Fiat Chrysler, JLR, Renault, Nissan, PSA Under Possible Antitrust Investigation

Matt Posky
by Matt Posky
fiat chrysler jlr renault nissan psa under possible antitrust investigation

The European Commission is said to be investigating several automotive companies over possible antitrust violations relating to the sale of auto parts. According to Germany’s Der Spiegel, Renault, Nissan, PSA, Jaguar Land Rover and Fiat Chrysler Automobiles have all been placed under government scrutiny for possible price fixing. The report claims the manufacturers may have colluded to elevate the value of certain auto parts by as much as 25 percent.

Assuming the report is accurate, that would make this the EU’s second major automotive cartel investigation in the last two years.

In 2017, European anti-trust regulators grew concerned that the German auto industry was operating a cartel in which BMW, Volkswagen Group, and Daimler cooperated on decisions regarding emissions technology, supplier management, and price fixing. After a series of raids and a lengthy respite, without any new information on the subject, the European Commission followed up with an official investigation last fall.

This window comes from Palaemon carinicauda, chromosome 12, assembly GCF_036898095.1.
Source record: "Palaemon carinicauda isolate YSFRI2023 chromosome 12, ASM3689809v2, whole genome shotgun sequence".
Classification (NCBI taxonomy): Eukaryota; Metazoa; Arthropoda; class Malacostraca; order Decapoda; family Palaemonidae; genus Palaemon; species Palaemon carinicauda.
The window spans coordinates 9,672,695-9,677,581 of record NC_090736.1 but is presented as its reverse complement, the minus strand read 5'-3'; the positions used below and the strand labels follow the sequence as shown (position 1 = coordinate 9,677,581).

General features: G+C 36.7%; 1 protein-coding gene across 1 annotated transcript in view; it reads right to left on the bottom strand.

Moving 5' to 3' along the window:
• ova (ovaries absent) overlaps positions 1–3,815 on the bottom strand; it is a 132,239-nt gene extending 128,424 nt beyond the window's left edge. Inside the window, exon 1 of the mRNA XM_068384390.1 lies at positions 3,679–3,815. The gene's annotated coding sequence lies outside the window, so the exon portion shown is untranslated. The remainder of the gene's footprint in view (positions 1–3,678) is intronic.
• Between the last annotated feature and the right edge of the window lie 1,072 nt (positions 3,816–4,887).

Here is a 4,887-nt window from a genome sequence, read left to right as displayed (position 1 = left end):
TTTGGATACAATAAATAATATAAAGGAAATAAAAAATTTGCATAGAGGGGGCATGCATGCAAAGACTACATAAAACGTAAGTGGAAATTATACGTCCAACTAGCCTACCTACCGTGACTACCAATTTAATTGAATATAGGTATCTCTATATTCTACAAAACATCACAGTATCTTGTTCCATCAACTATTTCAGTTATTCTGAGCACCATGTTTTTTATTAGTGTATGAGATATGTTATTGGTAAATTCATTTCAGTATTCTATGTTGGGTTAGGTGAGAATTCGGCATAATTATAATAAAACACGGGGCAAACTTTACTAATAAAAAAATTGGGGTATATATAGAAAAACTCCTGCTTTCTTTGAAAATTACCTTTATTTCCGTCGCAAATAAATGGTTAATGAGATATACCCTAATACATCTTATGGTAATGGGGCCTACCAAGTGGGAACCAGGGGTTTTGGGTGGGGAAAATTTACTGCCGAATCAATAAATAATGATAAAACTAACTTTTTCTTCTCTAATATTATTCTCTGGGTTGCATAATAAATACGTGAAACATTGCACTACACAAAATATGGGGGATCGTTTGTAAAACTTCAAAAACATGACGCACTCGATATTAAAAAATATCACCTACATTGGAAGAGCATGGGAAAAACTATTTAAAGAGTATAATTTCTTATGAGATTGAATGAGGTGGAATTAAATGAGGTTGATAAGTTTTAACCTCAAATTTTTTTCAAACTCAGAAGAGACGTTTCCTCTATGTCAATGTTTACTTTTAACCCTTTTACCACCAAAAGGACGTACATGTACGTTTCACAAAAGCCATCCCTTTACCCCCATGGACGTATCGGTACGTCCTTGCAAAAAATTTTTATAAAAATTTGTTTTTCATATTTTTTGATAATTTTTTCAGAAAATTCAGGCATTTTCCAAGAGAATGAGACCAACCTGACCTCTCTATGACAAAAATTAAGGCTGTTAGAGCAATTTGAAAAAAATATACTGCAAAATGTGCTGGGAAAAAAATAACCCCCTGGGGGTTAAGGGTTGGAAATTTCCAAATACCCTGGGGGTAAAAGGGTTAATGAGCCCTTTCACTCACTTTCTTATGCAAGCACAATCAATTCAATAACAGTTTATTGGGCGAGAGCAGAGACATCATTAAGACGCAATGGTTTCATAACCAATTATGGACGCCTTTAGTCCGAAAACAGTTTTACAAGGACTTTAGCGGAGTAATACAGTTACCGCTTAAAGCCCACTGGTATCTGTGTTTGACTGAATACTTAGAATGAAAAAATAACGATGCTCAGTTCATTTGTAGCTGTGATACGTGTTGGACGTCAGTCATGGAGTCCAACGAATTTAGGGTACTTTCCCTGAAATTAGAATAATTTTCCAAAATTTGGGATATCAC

Details on the new investigation are even sketchier. But the gist is that these automakers may have sold spare parts to customers at inflated prices, netting themselves around 2.5 billion euros of ill-gotten profit over the last ten years with help from a consulting firm based in Ireland. Der Spiegel claims the probe began back in December. However, as paper cited no direct sources, it’s unclear where it received its information or how serious the commission is taking the investigation.

Automotive News gave a brief recap of the story in English, reporting that Jaguar Land Rover, PSA and Fiat Chrysler declined to comment, while representatives from Renault and Nissan could not be reached. The European Commission also declined to respond.

While it may be naive to believe that multinational companies aren’t perpetually involved in illegal backroom deals with each other, Europe seems to be on a bit of an investigative tear lately. Reports of office raids are bizarrely common and rarely turn up the kind of concrete evidence necessary to blow the lid off things. Perhaps the EU just wants to keep a closer eye on the industry after Volkswagen’s diesel fiasco. We certainly know automakers are capable of pretty heinous behavior, but these subsequent probes never seem to gain much momentum or provide any closure.

[Image: Alexandr Kazharski/Shutterstock]

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